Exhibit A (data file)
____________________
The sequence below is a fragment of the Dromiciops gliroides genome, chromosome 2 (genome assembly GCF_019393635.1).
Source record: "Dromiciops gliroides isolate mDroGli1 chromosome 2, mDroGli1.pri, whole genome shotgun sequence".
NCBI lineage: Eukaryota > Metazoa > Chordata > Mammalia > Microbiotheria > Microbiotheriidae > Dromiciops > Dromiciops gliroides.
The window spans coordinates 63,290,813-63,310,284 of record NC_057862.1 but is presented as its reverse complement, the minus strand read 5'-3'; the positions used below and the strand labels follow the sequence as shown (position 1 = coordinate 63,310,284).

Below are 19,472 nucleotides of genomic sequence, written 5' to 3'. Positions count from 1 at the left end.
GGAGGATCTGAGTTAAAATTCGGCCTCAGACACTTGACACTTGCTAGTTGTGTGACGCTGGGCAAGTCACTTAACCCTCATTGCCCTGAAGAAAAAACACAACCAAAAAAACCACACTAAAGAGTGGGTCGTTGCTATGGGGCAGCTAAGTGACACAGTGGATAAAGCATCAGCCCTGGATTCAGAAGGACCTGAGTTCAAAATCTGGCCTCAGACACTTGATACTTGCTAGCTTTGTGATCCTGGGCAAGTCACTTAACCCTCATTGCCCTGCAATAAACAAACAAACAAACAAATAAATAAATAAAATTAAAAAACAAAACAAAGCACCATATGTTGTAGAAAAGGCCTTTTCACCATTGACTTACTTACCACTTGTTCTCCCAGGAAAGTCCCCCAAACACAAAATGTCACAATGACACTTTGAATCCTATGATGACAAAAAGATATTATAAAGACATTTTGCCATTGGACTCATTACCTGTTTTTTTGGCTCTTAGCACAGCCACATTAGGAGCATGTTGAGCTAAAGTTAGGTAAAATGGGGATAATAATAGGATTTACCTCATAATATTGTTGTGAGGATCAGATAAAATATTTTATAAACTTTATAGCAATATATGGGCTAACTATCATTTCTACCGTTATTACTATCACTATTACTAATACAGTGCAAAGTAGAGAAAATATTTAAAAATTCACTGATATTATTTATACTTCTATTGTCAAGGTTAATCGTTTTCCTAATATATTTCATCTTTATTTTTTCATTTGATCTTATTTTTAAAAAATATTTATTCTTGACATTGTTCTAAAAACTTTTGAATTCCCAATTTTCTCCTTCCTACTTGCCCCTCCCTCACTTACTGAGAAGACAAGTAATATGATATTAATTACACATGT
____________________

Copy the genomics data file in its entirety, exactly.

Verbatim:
The sequence below is a fragment of the Dromiciops gliroides genome, chromosome 2 (genome assembly GCF_019393635.1).
Source record: "Dromiciops gliroides isolate mDroGli1 chromosome 2, mDroGli1.pri, whole genome shotgun sequence".
NCBI lineage: Eukaryota > Metazoa > Chordata > Mammalia > Microbiotheria > Microbiotheriidae > Dromiciops > Dromiciops gliroides.
The window spans coordinates 63,290,813-63,310,284 of record NC_057862.1 but is presented as its reverse complement, the minus strand read 5'-3'; the positions used below and the strand labels follow the sequence as shown (position 1 = coordinate 63,310,284).

Below are 19,472 nucleotides of genomic sequence, written 5' to 3'. Positions count from 1 at the left end.
GGAGGATCTGAGTTAAAATTCGGCCTCAGACACTTGACACTTGCTAGTTGTGTGACGCTGGGCAAGTCACTTAACCCTCATTGCCCTGAAGAAAAAACACAACCAAAAAAACCACACTAAAGAGTGGGTCGTTGCTATGGGGCAGCTAAGTGACACAGTGGATAAAGCATCAGCCCTGGATTCAGAAGGACCTGAGTTCAAAATCTGGCCTCAGACACTTGATACTTGCTAGCTTTGTGATCCTGGGCAAGTCACTTAACCCTCATTGCCCTGCAATAAACAAACAAACAAACAAATAAATAAATAAAATTAAAAAACAAAACAAAGCACCATATGTTGTAGAAAAGGCCTTTTCACCATTGACTTACTTACCACTTGTTCTCCCAGGAAAGTCCCCCAAACACAAAATGTCACAATGACACTTTGAATCCTATGATGACAAAAAGATATTATAAAGACATTTTGCCATTGGACTCATTACCTGTTTTTTTGGCTCTTAGCACAGCCACATTAGGAGCATGTTGAGCTAAAGTTAGGTAAAATGGGGATAATAATAGGATTTACCTCATAATATTGTTGTGAGGATCAGATAAAATATTTTATAAACTTTATAGCAATATATGGGCTAACTATCATTTCTACCGTTATTACTATCACTATTACTAATACAGTGCAAAGTAGAGAAAATATTTAAAAATTCACTGATATTATTTATACTTCTATTGTCAAGGTTAATCGTTTTCCTAATATATTTCATCTTTATTTTTTCATTTGATCTTATTTTTAAAAAATATTTATTCTTGACATTGTTCTAAAAACTTTTGAATTCCCAATTTTCTCCTTCCTACTTGCCCCTCCCTCACTTACTGAGAAGACAAGTAATATGATATTAATTACACATGT